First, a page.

The exhibition runs until the 6th March, and will be going on tour after. The full list of participants in the project is boredomresearch and Dr Paddy Brock, Samantha Moore and Dr Serge Mostowy, Ellie Land and Professor Peter Oliver, Charlie Tweed and Dr Darren Logan, Genetic Moo and Dr Neil Dufton and Eric Schockmel and Dr Megan MacLeod.
My pictures from the show are here on Flickr.
At this time of year I tend to have a sort through the photographs I've taken over the past 12 months. Totting them up I see that I've been quite busy - taking over 1,500 (all on my iPhone). If you're interested in some of the things I've been involved with in 2015 then I've selected 100 of the most representative ones and posted them in an album here on Flickr. It's quite a diverse mix.
You may have noticed that I've been getting quite in to computer drawing recently! Over the past few weeks we've had the Computer Drawing: DP Henry and Beyond exhibition running at Phoenix and LCB Depot Lightbox and I've been running a number of related workshops and events.
It's helped reignite my interest in drawing machines and generating machine drawable images and it's led to me building up quite an interesting collection of drawing devices. I've had the WaterColorBot and my own Etch-a-pi Raspberry Pi controlled Etch-a-sketch for a while and these have recently been joined by a high-quality Makeblock XY Plotter (pictured) and a homemade mini-plotter based on the Tiny CNC design.
The thing that all of these machines have in common is that they are digital. A computer of some sort controls X and Y motors that in turn control the pen, or mark making device. Drawing machines need not be digital like this. Both DP Henry and Jack Tait's work (featured in the exhibition) are created by analogue devices based around pre-existing machines (in Henry's case) or made with custom components (as in Tait's case). The pen is controlled not by a program as such, but instead by combinations of gears and cogs.
I can't see myself heading down the analogue route yet, but it has made me wonder if hybrid analogue/digital drawing machines might be an interesting thing to explore. Perhaps with an Arduino being used to alter the configuration of a mechanical device? Or maybe even the creation of a machine that allows a drawing expert to drive a machine through a connected pen?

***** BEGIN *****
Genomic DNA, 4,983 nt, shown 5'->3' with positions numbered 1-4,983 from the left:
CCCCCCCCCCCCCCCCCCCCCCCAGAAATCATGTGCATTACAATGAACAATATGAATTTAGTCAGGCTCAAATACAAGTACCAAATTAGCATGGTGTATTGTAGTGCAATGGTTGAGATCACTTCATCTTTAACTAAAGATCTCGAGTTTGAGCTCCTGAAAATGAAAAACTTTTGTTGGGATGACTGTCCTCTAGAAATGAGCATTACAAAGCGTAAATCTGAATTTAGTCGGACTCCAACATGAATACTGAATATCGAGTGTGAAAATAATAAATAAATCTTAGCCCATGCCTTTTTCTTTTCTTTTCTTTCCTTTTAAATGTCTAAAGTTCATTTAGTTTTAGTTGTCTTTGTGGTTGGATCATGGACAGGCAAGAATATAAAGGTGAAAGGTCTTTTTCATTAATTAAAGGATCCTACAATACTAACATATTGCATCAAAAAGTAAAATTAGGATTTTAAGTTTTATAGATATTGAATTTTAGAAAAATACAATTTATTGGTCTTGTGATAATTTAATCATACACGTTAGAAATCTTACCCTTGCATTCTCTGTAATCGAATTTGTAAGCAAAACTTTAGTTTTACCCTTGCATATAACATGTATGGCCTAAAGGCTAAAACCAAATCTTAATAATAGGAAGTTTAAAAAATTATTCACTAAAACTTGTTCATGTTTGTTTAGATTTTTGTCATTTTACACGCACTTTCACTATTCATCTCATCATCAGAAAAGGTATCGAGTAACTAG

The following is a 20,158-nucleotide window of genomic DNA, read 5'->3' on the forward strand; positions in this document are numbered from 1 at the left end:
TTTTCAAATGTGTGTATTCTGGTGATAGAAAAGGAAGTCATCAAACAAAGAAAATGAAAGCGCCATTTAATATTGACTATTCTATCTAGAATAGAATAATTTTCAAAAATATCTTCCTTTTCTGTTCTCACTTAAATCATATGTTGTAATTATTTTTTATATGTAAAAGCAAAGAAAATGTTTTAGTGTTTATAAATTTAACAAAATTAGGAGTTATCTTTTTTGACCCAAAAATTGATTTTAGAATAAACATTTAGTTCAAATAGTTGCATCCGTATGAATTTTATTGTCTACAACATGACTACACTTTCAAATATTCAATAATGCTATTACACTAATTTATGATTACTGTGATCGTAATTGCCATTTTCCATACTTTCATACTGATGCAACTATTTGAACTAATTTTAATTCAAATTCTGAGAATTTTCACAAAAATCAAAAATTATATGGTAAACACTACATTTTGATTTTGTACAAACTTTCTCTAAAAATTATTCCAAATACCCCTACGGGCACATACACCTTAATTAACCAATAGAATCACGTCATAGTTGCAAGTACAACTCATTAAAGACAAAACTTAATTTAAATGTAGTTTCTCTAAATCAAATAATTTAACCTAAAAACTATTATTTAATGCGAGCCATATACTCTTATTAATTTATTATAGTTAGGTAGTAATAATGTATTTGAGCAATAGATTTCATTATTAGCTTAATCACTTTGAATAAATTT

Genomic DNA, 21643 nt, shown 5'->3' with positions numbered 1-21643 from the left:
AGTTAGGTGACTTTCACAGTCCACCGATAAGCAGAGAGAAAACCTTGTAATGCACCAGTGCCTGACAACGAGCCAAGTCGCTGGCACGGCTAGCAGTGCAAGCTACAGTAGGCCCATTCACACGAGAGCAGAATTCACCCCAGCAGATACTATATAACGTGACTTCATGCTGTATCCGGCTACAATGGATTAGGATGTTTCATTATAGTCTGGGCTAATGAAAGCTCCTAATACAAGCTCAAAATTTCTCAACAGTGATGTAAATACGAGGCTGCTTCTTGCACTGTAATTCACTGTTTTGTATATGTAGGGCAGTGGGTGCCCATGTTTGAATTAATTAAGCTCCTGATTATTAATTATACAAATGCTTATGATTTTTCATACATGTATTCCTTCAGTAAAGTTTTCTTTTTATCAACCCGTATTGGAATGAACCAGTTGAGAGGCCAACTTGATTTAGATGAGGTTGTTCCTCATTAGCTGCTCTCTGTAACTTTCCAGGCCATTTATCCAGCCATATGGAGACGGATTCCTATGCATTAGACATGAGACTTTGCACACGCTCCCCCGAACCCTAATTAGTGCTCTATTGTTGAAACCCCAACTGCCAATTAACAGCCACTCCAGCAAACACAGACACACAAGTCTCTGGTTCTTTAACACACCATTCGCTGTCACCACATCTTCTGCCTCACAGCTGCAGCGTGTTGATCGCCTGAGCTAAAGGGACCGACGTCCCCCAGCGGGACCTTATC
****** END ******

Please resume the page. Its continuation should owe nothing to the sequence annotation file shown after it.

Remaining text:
It's definitely something I need to think about in more detail. I'm not in a rush to build something, but one thing is sure though, you can expect to see at least the occasional use of a drawing machine in my future work.
Tonight was the third annual Light The Night event at Orton Square in Leicester's Cultural Quarter. Arts events group Inspirate put together another great event with a range of activities, including Gavin Morris' Digital Funfair, Creative Manifesto's MegaGamer joystick running Audiosurf 2 and OMAI's Tag Tool running through a giant projector pointed at the Athena building.
As per usual, the event followed the switching on of Leicester's Xmas lights. Unlike the previous years, though, there wasn't a procession from the switch-on to the Cultural Quarter. However, this didn't seem to affect the attendance too much. Many hundreds, or even thousands, of people came to Orton Square and they seemed to have fun playing on the attractions and enjoy the food and drink available in local cafés and bars.
I thought the fair-like format of the event worked really well. I particularly liked Gavin's big LED wall in the funfair - and was very impressed with Tag Tool. The projection on the outside of the Athena building was huge!